Oct 29 (Reuters) – A group of mostly Republican critics of former U.S. President Donald Trump claimed responsibility on Friday for a demonstration in the Virginia governor’s campaign that recalled an infamous 2017 rally in the state.
The Lincoln Project said it was behind the use of tiki torches outside a Republican candidate’s bus that mimicked the rally by white supremacists in Charlottesville. The earlier event turned deadly when a car driven into a crowd by a self-described neo-Nazi killed a counter-protester.
Tuesday’s close vote between Republican former private-equity executive Glenn Youngkin and Democrat Terry McAuliffe, a former governor, is widely seen as a foretaste of next year’s midterm elections.
“Today’s demonstration was our way of reminding Virginians what happened in Charlottesville four years ago, the Republican Party’s embrace of those values and Glenn Youngkin’s failure to condemn it,” the Lincoln Project said in a statement.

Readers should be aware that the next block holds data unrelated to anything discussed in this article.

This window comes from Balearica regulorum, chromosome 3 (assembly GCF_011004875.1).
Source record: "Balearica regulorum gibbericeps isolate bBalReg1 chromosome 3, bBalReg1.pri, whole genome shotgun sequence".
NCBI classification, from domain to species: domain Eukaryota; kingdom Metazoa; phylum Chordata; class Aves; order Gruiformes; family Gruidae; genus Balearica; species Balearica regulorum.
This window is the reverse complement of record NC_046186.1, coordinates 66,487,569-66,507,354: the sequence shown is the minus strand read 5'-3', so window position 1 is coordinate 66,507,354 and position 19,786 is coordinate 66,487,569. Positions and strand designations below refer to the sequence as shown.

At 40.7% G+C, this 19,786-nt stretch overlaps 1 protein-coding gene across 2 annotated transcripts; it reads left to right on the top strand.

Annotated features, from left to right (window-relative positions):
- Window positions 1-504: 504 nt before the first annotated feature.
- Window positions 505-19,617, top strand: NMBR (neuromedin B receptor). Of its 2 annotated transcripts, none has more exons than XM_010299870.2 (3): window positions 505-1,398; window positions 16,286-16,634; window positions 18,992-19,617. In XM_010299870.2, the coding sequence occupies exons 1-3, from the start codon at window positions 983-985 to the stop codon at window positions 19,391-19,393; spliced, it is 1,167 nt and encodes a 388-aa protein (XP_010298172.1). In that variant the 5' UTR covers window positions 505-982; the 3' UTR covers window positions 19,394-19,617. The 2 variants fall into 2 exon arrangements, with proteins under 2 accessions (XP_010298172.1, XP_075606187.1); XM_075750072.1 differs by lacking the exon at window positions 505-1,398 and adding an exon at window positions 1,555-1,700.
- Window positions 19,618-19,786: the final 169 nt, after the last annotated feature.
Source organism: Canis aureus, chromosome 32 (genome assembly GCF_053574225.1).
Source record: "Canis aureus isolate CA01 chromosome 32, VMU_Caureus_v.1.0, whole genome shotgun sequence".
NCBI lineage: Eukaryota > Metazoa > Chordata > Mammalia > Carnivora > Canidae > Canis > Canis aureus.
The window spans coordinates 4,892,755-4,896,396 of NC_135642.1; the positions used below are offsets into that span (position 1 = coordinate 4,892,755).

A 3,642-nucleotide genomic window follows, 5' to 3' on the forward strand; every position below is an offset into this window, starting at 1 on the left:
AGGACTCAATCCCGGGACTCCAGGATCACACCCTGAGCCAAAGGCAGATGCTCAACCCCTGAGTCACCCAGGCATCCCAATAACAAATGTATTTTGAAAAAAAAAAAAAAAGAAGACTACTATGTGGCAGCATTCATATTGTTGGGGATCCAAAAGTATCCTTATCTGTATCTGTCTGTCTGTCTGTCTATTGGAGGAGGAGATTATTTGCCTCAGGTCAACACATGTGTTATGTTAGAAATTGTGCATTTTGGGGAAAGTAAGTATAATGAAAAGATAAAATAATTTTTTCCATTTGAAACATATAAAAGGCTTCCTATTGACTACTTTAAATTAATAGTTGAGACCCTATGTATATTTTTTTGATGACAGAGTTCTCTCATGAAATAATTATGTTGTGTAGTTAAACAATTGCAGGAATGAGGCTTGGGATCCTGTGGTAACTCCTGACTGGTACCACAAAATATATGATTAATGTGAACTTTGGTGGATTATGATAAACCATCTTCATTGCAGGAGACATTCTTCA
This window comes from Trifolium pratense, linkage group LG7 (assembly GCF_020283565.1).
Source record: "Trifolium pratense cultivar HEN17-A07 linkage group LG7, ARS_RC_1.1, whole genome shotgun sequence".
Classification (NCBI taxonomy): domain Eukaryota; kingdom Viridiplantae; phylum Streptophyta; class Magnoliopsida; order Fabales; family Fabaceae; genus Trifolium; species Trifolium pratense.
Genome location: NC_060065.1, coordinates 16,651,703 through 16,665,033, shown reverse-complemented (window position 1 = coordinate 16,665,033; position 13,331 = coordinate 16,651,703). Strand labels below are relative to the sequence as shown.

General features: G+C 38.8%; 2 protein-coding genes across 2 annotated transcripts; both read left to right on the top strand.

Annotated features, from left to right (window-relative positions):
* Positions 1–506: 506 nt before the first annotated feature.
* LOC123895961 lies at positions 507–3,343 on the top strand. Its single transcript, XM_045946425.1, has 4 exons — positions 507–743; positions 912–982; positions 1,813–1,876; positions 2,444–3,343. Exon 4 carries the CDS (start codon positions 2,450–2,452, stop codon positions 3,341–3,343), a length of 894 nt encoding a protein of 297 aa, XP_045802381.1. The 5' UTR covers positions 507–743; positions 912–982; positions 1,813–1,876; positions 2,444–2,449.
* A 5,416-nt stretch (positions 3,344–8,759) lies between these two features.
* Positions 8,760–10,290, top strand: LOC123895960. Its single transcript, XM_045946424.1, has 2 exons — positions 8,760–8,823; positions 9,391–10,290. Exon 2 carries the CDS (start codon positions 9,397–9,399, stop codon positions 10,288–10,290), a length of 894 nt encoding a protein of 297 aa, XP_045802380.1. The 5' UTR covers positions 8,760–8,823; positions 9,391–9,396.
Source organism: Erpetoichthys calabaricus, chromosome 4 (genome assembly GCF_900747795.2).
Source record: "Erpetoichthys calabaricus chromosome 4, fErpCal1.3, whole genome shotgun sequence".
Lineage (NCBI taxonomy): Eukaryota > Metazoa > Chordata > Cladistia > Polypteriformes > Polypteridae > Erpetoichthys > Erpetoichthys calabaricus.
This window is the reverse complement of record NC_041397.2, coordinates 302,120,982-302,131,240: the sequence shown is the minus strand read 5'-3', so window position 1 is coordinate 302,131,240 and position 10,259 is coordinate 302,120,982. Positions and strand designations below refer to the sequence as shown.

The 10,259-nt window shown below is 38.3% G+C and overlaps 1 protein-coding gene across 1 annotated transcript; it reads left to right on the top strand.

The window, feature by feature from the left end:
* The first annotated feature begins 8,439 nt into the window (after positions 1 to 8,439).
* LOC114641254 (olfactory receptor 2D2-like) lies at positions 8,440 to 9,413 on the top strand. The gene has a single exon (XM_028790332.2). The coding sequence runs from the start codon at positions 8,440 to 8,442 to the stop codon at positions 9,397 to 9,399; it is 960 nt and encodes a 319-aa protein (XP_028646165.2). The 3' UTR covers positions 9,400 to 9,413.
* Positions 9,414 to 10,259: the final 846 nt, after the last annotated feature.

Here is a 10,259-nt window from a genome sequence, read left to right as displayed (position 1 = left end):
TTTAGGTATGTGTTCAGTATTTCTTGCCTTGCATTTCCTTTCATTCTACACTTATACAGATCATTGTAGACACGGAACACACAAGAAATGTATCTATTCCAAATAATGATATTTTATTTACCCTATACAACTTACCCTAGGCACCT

On Friday morning, five people wearing white shirts, khaki pants, dark sunglasses and baseball caps and carrying tiki torches approached Youngkin’s campaign bus. They reportedly said, “We’re all in for Glenn,” and remained in front of the bus during his campaign event.
Youngkin said the demonstrators were sent by his opponents. The Democratic Party of Virginia denied involvement.
Trump, who was president during the Aug. 11, 2017 “Unite the Right” rally, was criticized for initially saying there were “fine people on both sides” of the dispute between neo-Nazis and their opponents at the rally.
The two parties have spent heavily on the race, a test of how Republicans will fare when Trump is not on the ballot and whether they have momentum in their bid to win back control of the narrowly divided houses of Congress next year.
Reporting by Kanishka Singh in Bengaluru; Editing by William Mallard
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